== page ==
On the road to beating diabetes

Published 7:25 pm Saturday, March 16, 2013

Editor’s note: This is another in a series of stories leading up to the American Diabetes Association’s Tour de Cure in Suffolk on April 20.

Ralph Colander moved from volunteer to rider for this year’s American Diabetes Association Tour de Cure, set for April 20 at King’s Fork High School.

“Last year, I didn’t know the Tour existed,” he said. “It was all new to me. But once I found out about it, I took it as an opportunity to learn more about it and to get involved with the American Diabetes Association.”

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Diabetes runs in Colander’s family, and he is pre-diabetic, a condition he is controlling with diet and exercise. He’s getting plenty of exercise training for the Tour.

“I’m on the road to beating it altogether,” he said.

Colander decided to ride when he volunteered last year and noticed a couple things — participation from blacks, who have one of the highest rates of diabetes among the races, and from Suffolk, which has a high rate of diabetes complications compared to other cities in Virginia, was lacking.

“I enjoyed the camaraderie,” he said. “Everybody’s there for a common reason. Unfortunately, there was not a lot of representation from the African-American community or from residents of Suffolk, even though we’re hosting it.”

Colander said people of all races and geographic locations need to get involved so that more people realize Type 2 diabetes is preventable.

“We have more fast-food restaurants coming every day,” he said. “There’s an increase of young people that are overweight. When they get my age, they’re going to have some form of high blood pressure or diabetes. It’s inevitable if they don’t change their eating habits now.”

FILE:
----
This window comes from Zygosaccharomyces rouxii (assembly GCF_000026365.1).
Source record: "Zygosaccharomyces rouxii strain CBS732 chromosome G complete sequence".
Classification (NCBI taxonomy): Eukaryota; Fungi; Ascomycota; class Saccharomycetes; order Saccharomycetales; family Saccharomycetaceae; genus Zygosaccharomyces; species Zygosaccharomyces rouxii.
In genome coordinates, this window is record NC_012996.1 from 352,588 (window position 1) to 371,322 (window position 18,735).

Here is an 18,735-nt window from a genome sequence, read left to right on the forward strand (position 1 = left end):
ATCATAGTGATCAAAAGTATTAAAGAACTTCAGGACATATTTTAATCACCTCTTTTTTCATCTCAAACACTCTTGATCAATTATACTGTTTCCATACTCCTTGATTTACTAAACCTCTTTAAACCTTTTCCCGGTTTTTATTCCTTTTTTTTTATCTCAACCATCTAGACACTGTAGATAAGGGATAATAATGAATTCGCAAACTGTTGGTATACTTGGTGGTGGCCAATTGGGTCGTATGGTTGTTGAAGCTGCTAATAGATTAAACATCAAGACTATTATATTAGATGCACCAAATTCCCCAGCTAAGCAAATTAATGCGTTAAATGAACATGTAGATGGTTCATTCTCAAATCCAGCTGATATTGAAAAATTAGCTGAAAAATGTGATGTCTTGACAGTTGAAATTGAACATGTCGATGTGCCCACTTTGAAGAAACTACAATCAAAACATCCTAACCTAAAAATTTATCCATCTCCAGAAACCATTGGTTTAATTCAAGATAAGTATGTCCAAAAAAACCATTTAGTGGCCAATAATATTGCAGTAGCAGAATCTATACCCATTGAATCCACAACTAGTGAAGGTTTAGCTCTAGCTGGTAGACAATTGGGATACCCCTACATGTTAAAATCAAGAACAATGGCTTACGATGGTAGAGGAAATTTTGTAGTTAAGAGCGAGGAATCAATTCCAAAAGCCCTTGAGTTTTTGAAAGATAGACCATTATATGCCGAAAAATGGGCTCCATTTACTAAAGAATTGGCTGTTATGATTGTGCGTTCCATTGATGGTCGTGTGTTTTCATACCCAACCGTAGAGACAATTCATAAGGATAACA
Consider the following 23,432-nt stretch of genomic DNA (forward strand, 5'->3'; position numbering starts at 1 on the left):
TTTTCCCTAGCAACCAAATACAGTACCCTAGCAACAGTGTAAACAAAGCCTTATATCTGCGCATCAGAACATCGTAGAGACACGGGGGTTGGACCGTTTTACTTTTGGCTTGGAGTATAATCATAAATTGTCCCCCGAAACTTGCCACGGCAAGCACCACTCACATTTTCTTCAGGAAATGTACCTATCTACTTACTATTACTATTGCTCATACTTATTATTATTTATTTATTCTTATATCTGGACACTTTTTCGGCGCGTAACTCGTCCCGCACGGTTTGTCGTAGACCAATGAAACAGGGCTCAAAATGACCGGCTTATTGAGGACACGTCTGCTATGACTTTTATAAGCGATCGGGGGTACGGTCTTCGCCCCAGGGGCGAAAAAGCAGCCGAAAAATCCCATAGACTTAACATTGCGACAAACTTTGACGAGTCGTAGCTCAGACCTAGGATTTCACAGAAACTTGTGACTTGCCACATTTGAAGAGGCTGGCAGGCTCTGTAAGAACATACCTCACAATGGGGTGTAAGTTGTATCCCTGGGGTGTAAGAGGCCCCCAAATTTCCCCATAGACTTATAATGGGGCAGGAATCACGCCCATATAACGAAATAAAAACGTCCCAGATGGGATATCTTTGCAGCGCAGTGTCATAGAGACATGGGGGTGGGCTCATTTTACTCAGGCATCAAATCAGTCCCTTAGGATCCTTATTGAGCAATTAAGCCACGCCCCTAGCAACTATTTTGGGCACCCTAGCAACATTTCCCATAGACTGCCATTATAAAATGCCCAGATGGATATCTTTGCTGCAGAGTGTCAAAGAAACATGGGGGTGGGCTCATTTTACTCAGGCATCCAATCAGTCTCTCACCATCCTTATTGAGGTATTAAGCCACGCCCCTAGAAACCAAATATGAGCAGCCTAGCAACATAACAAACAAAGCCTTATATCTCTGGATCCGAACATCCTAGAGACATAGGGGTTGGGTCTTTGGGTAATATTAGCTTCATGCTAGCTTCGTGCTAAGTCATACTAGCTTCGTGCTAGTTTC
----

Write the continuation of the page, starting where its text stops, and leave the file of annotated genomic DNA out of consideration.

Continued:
Colander’s volunteer position last year was driving a supply and gear truck. He was based at one of the rest stations, ready to respond if any bicyclists had a flat tire or some other problem on the course.

“I didn’t get any calls, but I was there,” he said.

He decided to make the jump to riding in order to better represent Suffolk and African-Americans and help people learn more about the disease, he said.

“I don’t think people understand this is a disease that can be prevented or doesn’t have to be a death sentence,” he said.

The Tour de Cure will leave from King’s Fork High School April 20 and take riders on 10-, 30-, 65- or 100-mile courses throughout Suffolk’s back roads. Riders must raise a minimum of $175 to participate.

For more information, visit www.diabetes.org/hamptonroadsvatour.